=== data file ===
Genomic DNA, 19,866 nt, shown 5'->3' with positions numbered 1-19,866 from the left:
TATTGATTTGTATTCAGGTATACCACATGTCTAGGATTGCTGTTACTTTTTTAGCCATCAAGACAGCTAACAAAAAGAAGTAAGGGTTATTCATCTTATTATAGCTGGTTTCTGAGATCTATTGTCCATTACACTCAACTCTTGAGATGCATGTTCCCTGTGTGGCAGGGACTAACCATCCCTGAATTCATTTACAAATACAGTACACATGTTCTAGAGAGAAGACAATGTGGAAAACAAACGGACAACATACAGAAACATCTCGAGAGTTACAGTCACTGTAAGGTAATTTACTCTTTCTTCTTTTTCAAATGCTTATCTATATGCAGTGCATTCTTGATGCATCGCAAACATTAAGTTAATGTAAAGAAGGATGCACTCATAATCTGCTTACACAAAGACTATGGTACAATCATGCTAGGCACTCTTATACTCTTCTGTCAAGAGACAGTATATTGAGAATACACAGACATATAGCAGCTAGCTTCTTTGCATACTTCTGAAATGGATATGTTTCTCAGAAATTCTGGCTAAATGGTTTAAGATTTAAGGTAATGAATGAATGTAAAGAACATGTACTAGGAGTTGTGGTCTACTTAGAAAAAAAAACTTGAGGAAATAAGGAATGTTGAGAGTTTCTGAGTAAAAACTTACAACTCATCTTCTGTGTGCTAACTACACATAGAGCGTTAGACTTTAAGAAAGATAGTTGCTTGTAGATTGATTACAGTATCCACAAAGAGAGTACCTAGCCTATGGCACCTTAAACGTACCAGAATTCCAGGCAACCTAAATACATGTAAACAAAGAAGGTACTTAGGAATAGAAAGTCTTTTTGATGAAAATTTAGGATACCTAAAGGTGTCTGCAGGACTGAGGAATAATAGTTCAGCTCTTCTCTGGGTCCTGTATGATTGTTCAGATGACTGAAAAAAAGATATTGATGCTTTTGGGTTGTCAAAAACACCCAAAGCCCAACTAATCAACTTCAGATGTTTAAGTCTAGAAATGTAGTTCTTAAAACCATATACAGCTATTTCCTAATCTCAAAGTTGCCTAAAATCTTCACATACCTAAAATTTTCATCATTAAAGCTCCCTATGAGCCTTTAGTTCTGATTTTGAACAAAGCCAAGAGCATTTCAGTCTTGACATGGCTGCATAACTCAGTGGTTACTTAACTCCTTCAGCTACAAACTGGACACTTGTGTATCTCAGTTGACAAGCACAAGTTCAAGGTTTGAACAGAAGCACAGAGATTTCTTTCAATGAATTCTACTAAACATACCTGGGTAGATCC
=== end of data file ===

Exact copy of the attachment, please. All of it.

Genomic DNA, 19,866 nt, shown 5'->3' with positions numbered 1-19,866 from the left:
TATTGATTTGTATTCAGGTATACCACATGTCTAGGATTGCTGTTACTTTTTTAGCCATCAAGACAGCTAACAAAAAGAAGTAAGGGTTATTCATCTTATTATAGCTGGTTTCTGAGATCTATTGTCCATTACACTCAACTCTTGAGATGCATGTTCCCTGTGTGGCAGGGACTAACCATCCCTGAATTCATTTACAAATACAGTACACATGTTCTAGAGAGAAGACAATGTGGAAAACAAACGGACAACATACAGAAACATCTCGAGAGTTACAGTCACTGTAAGGTAATTTACTCTTTCTTCTTTTTCAAATGCTTATCTATATGCAGTGCATTCTTGATGCATCGCAAACATTAAGTTAATGTAAAGAAGGATGCACTCATAATCTGCTTACACAAAGACTATGGTACAATCATGCTAGGCACTCTTATACTCTTCTGTCAAGAGACAGTATATTGAGAATACACAGACATATAGCAGCTAGCTTCTTTGCATACTTCTGAAATGGATATGTTTCTCAGAAATTCTGGCTAAATGGTTTAAGATTTAAGGTAATGAATGAATGTAAAGAACATGTACTAGGAGTTGTGGTCTACTTAGAAAAAAAAACTTGAGGAAATAAGGAATGTTGAGAGTTTCTGAGTAAAAACTTACAACTCATCTTCTGTGTGCTAACTACACATAGAGCGTTAGACTTTAAGAAAGATAGTTGCTTGTAGATTGATTACAGTATCCACAAAGAGAGTACCTAGCCTATGGCACCTTAAACGTACCAGAATTCCAGGCAACCTAAATACATGTAAACAAAGAAGGTACTTAGGAATAGAAAGTCTTTTTGATGAAAATTTAGGATACCTAAAGGTGTCTGCAGGACTGAGGAATAATAGTTCAGCTCTTCTCTGGGTCCTGTATGATTGTTCAGATGACTGAAAAAAAGATATTGATGCTTTTGGGTTGTCAAAAACACCCAAAGCCCAACTAATCAACTTCAGATGTTTAAGTCTAGAAATGTAGTTCTTAAAACCATATACAGCTATTTCCTAATCTCAAAGTTGCCTAAAATCTTCACATACCTAAAATTTTCATCATTAAAGCTCCCTATGAGCCTTTAGTTCTGATTTTGAACAAAGCCAAGAGCATTTCAGTCTTGACATGGCTGCATAACTCAGTGGTTACTTAACTCCTTCAGCTACAAACTGGACACTTGTGTATCTCAGTTGACAAGCACAAGTTCAAGGTTTGAACAGAAGCACAGAGATTTCTTTCAATGAATTCTACTAAACATACCTGGGTAGATCC